“We need to have the record reflect that this bill isn’t going anyplace, but it’s not our fault,” Reid told fellow senators at midday Thursday.
Sen. Edward M. Kennedy, D-Mass., told reporters in the early evening that Democratic leaders planned to present Republicans with a proposed agreement that promised votes on 10 of their amendments.
Reid said he called Homeland Security Secretary Michael Chertoff, who helped draft the compromise bill, to warn him of potential headlines reading, “President Fails Again.” The Cabinet secretary and other administration officials reportedly were making calls and meeting with lawmakers Thursday to keep the bill on track.
The bill’s Senate architects—nicknamed the “Grand Bargainers”—confronted their most serious setbacks during the past two days as the Senate passed amendments that would phase out the guest-worker program in five years and enable law enforcement officers to investigate, and likely deport, illegal immigrants who unsuccessfully applied for Z visas that would have allowed them to remain in the country legally.
The amendment to the guest-worker program, sponsored by Sen. Byron Dorgan, D-N.D., passed at midnight Wednesday by a vote of 49-48 and was widely seen as a potential deal-breaker that threatened to unravel the delicate coalition aligned behind the bill.
“Apparently it blows the deal up for the Grand Bargainers,” said Sen. John Cornyn, R-Texas, who sponsored the successful amendment permitting the investigations of Z visa applicants. “That was a big surprise. Somebody miscalculated.”
Sponsors of the immigration bill, however, downplayed the impact of the two amendments and said they’d try to repair the damage by negotiating a compromise with the amendments’ sponsors.
McConnell remained insistent that Republicans would stand firm against ending debate until Reid assured them that they’d be allowed an adequate number of amendments on key issues.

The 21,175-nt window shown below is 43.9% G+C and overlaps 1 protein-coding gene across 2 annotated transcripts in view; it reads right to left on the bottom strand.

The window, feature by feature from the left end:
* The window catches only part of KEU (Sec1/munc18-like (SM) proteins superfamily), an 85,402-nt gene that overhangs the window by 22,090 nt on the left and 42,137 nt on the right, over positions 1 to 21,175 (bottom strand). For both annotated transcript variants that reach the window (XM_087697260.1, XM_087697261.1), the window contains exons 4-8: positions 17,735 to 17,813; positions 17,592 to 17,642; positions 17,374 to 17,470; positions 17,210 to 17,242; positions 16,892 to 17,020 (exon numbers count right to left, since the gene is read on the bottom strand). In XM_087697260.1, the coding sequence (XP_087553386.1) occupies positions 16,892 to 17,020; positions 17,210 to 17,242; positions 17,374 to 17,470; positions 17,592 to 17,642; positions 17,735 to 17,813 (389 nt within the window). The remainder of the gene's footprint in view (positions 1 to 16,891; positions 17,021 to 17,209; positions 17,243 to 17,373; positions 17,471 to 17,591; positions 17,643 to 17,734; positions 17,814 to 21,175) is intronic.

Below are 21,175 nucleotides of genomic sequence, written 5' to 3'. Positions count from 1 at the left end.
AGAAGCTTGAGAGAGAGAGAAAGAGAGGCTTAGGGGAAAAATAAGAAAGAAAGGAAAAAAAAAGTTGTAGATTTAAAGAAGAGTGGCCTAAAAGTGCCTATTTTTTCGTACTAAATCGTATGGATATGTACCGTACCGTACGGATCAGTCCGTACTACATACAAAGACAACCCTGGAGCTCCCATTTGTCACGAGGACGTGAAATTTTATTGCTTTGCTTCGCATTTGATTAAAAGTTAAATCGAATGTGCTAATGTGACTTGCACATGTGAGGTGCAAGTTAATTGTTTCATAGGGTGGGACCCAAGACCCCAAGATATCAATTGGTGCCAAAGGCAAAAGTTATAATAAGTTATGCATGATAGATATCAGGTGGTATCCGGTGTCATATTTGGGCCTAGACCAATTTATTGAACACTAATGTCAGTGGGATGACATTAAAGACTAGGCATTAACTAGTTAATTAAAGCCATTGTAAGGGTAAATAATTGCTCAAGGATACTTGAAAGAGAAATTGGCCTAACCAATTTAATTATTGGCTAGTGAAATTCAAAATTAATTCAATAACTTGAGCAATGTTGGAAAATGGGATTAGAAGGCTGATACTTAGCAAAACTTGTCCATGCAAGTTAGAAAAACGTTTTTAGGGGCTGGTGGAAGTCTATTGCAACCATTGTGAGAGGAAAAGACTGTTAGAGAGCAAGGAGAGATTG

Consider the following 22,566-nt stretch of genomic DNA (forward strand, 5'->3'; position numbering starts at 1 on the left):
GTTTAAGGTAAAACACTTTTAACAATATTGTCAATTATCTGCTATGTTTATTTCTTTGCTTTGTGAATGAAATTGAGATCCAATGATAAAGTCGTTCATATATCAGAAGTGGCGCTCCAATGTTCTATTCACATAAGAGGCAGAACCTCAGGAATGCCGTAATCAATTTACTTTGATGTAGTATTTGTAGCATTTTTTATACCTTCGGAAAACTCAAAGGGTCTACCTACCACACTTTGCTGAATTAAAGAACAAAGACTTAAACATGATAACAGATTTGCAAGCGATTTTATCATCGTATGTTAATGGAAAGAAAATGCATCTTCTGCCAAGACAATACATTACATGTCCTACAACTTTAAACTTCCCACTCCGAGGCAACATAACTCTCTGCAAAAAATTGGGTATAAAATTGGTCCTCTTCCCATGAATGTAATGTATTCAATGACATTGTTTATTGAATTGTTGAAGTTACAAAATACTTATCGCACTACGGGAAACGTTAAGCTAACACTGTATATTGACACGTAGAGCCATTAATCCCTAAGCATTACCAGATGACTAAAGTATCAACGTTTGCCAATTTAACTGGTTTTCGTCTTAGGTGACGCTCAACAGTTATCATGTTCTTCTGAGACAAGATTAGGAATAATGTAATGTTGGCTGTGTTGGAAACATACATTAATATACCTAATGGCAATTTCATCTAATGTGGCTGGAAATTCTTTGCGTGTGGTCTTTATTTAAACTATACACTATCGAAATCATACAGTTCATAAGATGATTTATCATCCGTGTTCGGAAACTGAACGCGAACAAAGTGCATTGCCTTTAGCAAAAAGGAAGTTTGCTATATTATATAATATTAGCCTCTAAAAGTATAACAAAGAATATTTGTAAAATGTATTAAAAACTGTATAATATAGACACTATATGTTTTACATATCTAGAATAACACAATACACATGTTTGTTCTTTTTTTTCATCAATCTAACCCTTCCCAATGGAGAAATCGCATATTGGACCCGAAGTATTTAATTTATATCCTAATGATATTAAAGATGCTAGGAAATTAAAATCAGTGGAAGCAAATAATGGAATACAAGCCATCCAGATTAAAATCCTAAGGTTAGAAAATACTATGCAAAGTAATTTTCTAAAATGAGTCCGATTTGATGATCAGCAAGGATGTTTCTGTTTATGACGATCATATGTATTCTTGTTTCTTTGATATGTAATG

“We’ll not allow a process that allows so few amendments,” McConnell said. “The majority is simply not going to get anywhere trying to stop the minority.”
Supporters on both sides of the aisle were insistent that the bill could be resurrected.
“Oh, no, it’s not dead,” said South Carolina Sen. Lindsey Graham, a Republican member of the bipartisan coalition.
But Graham’s fellow South Carolina Republican, Sen. Jim DeMint, said the legislation was beyond repair.
“While I have had very serious concerns about this bill from the beginning, I have been hopeful we could improve it through debate and amendments. Unfortunately, this hasn’t happened, and it’s actually gotten worse,” DeMint said. “It’s time to scrap this mess of a bill.”
Democrats contended that they’d been more than accommodating in granting Republicans abundant amendments. McConnell “wants a longer parade; he wants more and more floats,” said Deputy Democratic Leader Richard Durbin, D-Ill.
Reid and other Democrats called on Bush to pressure wavering Republicans to support the measure. “We want to help him and we are helping him,” Reid said. “He can’t help himself.”
The acrimonious mood contrasted with earlier optimism among supporters that the bill was on its way to passage, despite assaults from the left and right. But Sen. Mel Martinez, R-Fla., another Grand Bargainer, said he remained hopeful “that we can get this done” and said the bipartisan coalition is still “fairly united.”
Senators were showing signs of growing frustration, particularly after a contentious 12-hour debate that stretched past midnight Wednesday. “This process makes a pretzel looks relaxed,” said Specter.
Senate Minority Whip Trent Lott, R-Miss., the Senate’s No. 2 Republican, who’s likely to support the bill, said the immigration issue is too important to die in a parliamentary stalemate.
“For the Senate not to try to bring itself to act, up or down, would be tragic,” said Lott. “We need to get our act together.”